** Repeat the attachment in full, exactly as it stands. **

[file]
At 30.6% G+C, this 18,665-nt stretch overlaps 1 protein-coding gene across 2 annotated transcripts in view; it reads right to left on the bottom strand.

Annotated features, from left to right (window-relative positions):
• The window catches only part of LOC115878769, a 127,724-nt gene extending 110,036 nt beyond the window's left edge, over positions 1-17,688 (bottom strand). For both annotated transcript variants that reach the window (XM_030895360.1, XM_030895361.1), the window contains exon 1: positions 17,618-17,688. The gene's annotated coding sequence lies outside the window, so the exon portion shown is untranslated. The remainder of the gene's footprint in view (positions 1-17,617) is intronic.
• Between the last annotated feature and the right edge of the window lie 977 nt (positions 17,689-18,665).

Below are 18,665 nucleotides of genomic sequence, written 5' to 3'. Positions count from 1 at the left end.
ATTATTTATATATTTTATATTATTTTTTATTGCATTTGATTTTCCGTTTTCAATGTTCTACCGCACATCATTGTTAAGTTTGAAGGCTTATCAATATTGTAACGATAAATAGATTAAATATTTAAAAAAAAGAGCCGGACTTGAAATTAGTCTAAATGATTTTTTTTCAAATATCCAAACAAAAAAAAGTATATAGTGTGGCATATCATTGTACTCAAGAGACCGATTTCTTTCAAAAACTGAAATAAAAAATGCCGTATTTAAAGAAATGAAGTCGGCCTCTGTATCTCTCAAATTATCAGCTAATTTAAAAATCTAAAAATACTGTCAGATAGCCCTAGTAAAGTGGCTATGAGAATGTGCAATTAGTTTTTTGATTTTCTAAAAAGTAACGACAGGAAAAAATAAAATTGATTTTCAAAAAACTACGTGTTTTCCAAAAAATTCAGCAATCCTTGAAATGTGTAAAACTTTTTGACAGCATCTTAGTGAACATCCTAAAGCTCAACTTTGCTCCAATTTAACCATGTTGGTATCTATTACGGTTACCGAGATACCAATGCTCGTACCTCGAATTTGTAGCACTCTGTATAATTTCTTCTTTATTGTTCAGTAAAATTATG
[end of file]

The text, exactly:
At 30.6% G+C, this 18,665-nt stretch overlaps 1 protein-coding gene across 2 annotated transcripts in view; it reads right to left on the bottom strand.

Annotated features, from left to right (window-relative positions):
• The window catches only part of LOC115878769, a 127,724-nt gene extending 110,036 nt beyond the window's left edge, over positions 1-17,688 (bottom strand). For both annotated transcript variants that reach the window (XM_030895360.1, XM_030895361.1), the window contains exon 1: positions 17,618-17,688. The gene's annotated coding sequence lies outside the window, so the exon portion shown is untranslated. The remainder of the gene's footprint in view (positions 1-17,617) is intronic.
• Between the last annotated feature and the right edge of the window lie 977 nt (positions 17,689-18,665).

Below are 18,665 nucleotides of genomic sequence, written 5' to 3'. Positions count from 1 at the left end.
ATTATTTATATATTTTATATTATTTTTTATTGCATTTGATTTTCCGTTTTCAATGTTCTACCGCACATCATTGTTAAGTTTGAAGGCTTATCAATATTGTAACGATAAATAGATTAAATATTTAAAAAAAAGAGCCGGACTTGAAATTAGTCTAAATGATTTTTTTTCAAATATCCAAACAAAAAAAAGTATATAGTGTGGCATATCATTGTACTCAAGAGACCGATTTCTTTCAAAAACTGAAATAAAAAATGCCGTATTTAAAGAAATGAAGTCGGCCTCTGTATCTCTCAAATTATCAGCTAATTTAAAAATCTAAAAATACTGTCAGATAGCCCTAGTAAAGTGGCTATGAGAATGTGCAATTAGTTTTTTGATTTTCTAAAAAGTAACGACAGGAAAAAATAAAATTGATTTTCAAAAAACTACGTGTTTTCCAAAAAATTCAGCAATCCTTGAAATGTGTAAAACTTTTTGACAGCATCTTAGTGAACATCCTAAAGCTCAACTTTGCTCCAATTTAACCATGTTGGTATCTATTACGGTTACCGAGATACCAATGCTCGTACCTCGAATTTGTAGCACTCTGTATAATTTCTTCTTTATTGTTCAGTAAAATTATG